With the cancellation of Wimbledon this year there has been an absence of tennis in my summer schedule, but these biographies (along with the TV coverage culled from the archives) have helped fill the gap. After a healthy dose of Jimmy Connors in his own book last month I figured where better to go than to his nemesis John McEnroe, and his own book from 2002.
If you are coming to this biography expecting the wild bandanna-wearing loose cannon from his heyday in the early eighties, you may leave a little disappointed. Johnny Mac has chilled in his later years, and this is a reflective look at a more mellow character a decade removed from retirement. He’s aware of his faults (pun intended), and he knows the tantrum-throwing and the racquet-hurling is a large part of his schtick, and why audiences have stuck around with him for so long, and he although he doesn’t excuse his actions, he does at least attempt to explain where he was coming from.
But, histrionics aside, John McEnroe is one of the greatest players the sport has ever known. In 1984 (inarguably the best year of his career) he played 85 matches and lost only 3, which is still the best winning percentage any player has ever had.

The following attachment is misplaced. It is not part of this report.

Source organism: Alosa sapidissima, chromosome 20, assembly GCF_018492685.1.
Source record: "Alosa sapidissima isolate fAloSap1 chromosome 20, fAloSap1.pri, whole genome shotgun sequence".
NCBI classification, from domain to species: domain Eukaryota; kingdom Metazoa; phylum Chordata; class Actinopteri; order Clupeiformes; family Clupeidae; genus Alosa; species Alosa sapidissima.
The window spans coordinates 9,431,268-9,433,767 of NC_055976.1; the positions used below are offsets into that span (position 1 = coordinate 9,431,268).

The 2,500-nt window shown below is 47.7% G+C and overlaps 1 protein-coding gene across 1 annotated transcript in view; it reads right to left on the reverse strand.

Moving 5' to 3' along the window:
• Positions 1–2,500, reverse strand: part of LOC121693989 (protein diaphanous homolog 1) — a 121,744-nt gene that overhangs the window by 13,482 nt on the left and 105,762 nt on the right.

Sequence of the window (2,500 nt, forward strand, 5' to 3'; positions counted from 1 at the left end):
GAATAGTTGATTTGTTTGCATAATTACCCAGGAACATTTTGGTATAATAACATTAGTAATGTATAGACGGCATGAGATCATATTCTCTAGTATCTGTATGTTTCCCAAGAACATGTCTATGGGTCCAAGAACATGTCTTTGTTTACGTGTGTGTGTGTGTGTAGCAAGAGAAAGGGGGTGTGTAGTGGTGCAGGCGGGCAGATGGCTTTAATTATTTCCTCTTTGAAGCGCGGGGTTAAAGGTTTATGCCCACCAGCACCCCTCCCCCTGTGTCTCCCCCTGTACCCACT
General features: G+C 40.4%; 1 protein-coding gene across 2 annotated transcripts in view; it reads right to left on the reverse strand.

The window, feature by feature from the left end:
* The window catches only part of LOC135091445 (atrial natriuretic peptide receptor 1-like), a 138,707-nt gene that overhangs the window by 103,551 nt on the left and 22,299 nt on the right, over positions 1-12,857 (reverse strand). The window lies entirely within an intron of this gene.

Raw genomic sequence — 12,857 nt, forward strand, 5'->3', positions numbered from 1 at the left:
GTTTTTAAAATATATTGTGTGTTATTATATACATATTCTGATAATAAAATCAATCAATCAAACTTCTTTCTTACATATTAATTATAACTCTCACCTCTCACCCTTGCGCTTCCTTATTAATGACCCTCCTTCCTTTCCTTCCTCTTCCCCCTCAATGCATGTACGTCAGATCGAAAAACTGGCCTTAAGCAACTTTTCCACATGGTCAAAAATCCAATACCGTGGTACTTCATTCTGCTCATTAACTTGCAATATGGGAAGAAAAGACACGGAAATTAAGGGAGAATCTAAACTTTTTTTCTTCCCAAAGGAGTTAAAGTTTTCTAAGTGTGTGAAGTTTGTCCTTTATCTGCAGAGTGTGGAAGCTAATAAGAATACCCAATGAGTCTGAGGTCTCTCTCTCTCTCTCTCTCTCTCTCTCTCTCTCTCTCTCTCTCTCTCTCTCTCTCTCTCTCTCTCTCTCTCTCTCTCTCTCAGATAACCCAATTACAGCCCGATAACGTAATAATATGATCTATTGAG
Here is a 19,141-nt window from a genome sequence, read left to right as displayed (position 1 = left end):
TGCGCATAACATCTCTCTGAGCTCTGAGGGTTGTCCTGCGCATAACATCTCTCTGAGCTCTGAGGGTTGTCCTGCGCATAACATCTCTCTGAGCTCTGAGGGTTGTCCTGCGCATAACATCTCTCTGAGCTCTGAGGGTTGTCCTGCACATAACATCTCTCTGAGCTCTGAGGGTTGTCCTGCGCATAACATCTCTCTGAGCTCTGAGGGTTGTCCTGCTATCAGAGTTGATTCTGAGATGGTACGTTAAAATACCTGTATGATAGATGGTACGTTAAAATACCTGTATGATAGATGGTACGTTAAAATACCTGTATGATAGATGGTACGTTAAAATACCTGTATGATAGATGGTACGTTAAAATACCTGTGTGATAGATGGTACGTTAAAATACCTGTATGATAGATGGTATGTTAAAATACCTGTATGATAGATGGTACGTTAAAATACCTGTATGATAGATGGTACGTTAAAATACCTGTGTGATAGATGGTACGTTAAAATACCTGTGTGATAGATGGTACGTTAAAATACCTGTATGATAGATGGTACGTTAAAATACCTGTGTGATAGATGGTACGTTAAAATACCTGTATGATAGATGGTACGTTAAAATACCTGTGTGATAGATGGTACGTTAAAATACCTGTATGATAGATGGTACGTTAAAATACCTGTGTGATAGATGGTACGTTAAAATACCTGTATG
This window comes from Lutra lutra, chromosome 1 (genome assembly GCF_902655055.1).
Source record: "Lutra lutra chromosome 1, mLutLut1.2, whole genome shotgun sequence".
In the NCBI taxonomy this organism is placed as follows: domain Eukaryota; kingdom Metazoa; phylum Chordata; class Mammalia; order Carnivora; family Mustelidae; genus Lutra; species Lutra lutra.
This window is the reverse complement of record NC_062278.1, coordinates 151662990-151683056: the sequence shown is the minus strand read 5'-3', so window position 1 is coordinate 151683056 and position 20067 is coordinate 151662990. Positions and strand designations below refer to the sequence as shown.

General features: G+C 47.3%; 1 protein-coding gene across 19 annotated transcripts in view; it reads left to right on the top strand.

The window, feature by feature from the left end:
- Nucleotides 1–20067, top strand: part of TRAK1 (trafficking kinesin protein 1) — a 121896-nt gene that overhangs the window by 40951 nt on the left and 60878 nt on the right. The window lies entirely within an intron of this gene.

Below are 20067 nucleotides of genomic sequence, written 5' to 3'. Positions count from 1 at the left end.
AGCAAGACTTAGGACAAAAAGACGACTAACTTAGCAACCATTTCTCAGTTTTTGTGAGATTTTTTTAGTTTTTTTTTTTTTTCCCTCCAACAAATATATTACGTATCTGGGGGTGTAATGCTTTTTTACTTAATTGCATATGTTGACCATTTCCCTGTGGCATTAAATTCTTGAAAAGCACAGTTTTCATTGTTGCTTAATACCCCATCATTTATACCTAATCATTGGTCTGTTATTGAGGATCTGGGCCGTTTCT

He spends some time discussing his sometimes brutal marriage to actress Tatum O’Neal, as well as his even more brutal loss to Ivan Lendl in the final of the French Open in 1984. One thing he shares with Connors is his outright admiration for Bjorn Borg whose retirement from the game in 1981 at the age of just 26 opened the door for McEnroe to become the guy that all the others were chasing. We should all wonder how the tennis scene would have developed in the eighties had the Swede continued.
Give this one a look if you want to check out the life and career of someone who many describe as the first true genius of the tennis court.